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Rutgers-Eagleton study finds governors are not appointed to cabinet positions

A recent study conducted by the Center on the American Governor by the Eagleton Institute of Politics found that governors are not often appointed for cabinet positions. – Photo by Edwin Gano

A gubernatorial appointment can push one into the national spotlight, but is less effective at getting one into the presidential cabinet.

A recent study conducted by the Center on the American Governor by the Eagleton Institute of Politics found that governors are not often appointed for cabinet positions.

The study, titled “Governors running for the Cabinet,” found that since former President Dwight Eisenhower in 1953, only 39 of the 339 total cabinet positions, or roughly 11.5 percent, had been held by former governors.

John Weingart, associate director of the Eagleton Institute of Politics, defined “cabinet” as an office for which a member is nominated by the President of the United States and confirmed by the Senate. 

Governors would seem to be a likely choice for cabinet positions as they have executive experience and spend time as autonomous “free agents,” but it is suggested that personal autonomy may be detrimental to their appointment.

“I think some presidents look at some governors and say, 'we don’t want someone who’s going to be that much of a free agent, who’s not going to be a team player,'” Weingart said.

For the purpose of this study, Weingart said the "cabinet" includes the white house chief of staff, environmental protection agency administrator, U.S. trade representative and ambassador to the United Nations. 

Lack of desire to move to Washington, D.C. may also play a role in the appointments, he said.

There is some question about the cabinet definition, which was expanded for the study. Weingart gave the example of the head of the Environmental Protection Agency.

“Technically, I don’t think that person’s part of the cabinet, but most presidents treat them as if they were part of the cabinet, so we counted that as a member of the cabinet,” Weingart said. 

Personal background also plays a large role in the selection of cabinet members. Former Gov. Thomas Kean (R-N.J.), for example, supported the development of certain arts programs, which Weingart said could make him more appealing candidate than a similar candidate without such views.

Gov. Chris Christie’s (R-N.J.) recently suspended presidential campaign makes him a candidate for a cabinet position. But the governor's approval rating casts doubts on his chances.

A poll released by the Eagleton Center for Public Interest Polling on Feb. 16 found that 29 percent of registered New Jersey voters had a favorable view of Christie, the lowest to date.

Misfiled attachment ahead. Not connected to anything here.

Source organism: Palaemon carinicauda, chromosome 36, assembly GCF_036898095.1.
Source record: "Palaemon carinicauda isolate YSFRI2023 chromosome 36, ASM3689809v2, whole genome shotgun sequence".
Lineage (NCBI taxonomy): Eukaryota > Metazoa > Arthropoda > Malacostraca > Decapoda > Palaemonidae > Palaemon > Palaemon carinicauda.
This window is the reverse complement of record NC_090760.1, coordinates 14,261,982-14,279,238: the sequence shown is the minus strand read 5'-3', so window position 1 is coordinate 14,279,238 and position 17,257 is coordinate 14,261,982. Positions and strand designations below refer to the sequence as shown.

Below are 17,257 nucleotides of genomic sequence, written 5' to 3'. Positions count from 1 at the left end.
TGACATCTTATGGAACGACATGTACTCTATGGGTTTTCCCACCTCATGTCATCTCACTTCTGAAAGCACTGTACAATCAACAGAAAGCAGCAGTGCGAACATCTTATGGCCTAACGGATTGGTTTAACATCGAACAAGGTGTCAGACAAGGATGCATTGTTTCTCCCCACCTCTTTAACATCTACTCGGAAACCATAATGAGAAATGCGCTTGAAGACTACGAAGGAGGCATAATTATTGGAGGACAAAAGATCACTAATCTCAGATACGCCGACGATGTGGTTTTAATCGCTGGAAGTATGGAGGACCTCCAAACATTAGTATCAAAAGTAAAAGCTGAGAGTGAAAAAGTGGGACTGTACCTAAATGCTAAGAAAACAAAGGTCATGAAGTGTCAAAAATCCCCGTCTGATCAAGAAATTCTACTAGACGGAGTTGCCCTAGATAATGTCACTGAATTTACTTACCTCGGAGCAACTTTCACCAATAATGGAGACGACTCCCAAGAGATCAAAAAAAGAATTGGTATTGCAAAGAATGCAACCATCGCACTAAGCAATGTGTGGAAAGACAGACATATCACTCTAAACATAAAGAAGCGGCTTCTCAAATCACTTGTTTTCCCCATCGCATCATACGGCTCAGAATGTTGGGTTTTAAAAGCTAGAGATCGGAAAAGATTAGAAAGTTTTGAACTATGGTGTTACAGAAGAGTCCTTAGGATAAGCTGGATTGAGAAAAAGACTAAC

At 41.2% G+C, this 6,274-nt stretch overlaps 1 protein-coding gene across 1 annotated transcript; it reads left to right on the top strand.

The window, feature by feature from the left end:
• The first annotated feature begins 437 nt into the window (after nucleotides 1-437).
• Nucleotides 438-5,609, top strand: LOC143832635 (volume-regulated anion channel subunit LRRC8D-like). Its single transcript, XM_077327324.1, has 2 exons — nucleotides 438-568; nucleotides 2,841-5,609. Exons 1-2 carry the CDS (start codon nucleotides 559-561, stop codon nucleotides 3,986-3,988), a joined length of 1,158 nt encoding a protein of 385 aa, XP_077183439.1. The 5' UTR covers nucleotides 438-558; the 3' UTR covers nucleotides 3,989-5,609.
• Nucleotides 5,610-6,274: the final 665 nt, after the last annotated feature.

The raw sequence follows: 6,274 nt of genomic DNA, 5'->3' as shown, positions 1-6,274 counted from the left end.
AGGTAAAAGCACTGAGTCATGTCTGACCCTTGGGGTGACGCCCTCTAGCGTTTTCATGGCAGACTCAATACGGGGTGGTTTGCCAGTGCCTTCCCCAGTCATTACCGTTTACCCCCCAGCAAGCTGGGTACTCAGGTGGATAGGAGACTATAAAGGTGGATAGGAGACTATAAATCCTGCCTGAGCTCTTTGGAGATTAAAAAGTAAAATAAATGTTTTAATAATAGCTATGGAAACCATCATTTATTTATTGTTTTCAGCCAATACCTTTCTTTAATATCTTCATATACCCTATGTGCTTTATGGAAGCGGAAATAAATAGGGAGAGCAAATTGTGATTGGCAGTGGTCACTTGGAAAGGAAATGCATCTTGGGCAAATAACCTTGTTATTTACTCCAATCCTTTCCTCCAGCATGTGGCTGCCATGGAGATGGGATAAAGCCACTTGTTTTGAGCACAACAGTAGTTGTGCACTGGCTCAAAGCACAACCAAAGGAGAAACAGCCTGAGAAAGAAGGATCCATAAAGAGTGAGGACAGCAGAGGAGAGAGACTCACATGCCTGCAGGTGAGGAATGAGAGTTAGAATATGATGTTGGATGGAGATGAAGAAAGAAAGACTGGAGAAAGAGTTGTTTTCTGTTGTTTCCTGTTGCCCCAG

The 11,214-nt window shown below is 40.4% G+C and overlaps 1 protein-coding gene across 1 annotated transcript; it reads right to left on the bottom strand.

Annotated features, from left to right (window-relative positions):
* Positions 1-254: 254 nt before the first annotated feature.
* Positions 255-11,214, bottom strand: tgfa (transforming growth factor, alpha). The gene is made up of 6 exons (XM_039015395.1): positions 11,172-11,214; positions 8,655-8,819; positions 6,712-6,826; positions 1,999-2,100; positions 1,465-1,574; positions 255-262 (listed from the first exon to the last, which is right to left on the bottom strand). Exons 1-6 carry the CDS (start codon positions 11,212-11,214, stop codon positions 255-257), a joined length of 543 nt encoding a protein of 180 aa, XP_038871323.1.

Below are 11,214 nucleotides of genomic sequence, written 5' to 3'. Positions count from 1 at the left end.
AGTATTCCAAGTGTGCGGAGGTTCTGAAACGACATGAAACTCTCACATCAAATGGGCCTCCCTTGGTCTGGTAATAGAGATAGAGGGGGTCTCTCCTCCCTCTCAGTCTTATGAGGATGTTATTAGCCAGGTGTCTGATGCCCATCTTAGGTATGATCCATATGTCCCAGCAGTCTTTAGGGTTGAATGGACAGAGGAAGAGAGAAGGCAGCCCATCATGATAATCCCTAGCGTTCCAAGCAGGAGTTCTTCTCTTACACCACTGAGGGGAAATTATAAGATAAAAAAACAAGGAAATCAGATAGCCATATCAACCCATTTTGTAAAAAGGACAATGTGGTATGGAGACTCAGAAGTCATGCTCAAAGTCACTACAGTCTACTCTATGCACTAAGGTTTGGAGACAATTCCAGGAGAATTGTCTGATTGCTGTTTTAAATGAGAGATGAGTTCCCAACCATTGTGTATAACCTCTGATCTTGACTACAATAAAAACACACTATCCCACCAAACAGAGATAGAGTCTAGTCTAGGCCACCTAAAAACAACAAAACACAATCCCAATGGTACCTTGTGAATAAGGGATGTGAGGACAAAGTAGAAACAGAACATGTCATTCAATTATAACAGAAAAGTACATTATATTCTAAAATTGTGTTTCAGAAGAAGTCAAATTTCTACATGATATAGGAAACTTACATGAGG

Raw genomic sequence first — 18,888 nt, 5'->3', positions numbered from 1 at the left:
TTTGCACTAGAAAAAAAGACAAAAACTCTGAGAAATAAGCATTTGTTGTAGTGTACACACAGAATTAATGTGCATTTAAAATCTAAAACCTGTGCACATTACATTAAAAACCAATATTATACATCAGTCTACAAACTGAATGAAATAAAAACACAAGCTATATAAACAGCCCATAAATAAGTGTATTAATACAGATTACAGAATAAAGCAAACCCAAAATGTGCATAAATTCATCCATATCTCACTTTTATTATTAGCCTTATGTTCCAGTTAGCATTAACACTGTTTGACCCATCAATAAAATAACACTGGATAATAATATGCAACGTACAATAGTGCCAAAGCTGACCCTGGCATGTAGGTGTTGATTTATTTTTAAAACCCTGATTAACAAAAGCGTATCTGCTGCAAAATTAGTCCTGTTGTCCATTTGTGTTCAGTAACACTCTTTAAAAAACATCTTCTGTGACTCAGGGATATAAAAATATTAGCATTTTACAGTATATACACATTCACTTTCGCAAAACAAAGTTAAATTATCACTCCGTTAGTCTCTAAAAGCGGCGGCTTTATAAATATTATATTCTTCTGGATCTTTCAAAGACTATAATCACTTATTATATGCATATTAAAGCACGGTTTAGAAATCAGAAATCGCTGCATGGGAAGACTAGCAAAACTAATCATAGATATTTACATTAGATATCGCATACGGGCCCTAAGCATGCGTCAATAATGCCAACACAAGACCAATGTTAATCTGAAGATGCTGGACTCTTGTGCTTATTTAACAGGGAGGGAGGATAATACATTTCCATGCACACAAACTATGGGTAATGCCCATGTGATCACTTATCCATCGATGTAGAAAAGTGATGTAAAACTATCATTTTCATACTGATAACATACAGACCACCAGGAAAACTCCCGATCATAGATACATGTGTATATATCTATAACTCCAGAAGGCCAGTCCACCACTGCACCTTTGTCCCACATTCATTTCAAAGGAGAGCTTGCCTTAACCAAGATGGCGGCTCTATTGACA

David Castaldi, a School of Arts and Sciences senior, shared his thoughts on Christie’s chances.

“His chances of having a cabinet position would be high if a Republican was elected," Castaldi said. "He sent our credit ratings into the ground, but I think he made positive changes in terms of taxes and lowering taxes.” 

Castaldi stressed that he wants “successful people” in the cabinet, and that a governorship does not guarantee merit for a cabinet position. But he did not indiscriminately support an outside hire over Christie.

Michael-Vincent D’anella-Mercanti, a School of Arts and Sciences senior, shared a similar view.

“I think that is a good choice because they have executive experience. But it all depends on experience, but I wouldn’t explicitly trust someone just because they’re governor,” D’Anella-Mercanti said.

Weingart also mentioned the relationship between party politics and cabinet appointments.

New Jersey has not elected a Republican to the Senate since 1972, but has elected several Republican governors.

In the current political atmosphere, more governors are “polarizing figures” in their states. Weingart said he does not consider the low rate of governor appointments to cabinet to be significant toward American politics, as such appointments do significantly impact policy decisions.

“There used to be much more cooperation between among Republican and Democratic governors cross-country,” Weingart said. “A lot of what needed to be done was managerial and one person might do what needed to be done better than another, but it was not as divisive as national politics.” 


Jonathan Xiong is a School of Arts and Sciences sophomore majoring in biology. He is a contributing writer for The Daily Targum. See more on Twitter @ra567.

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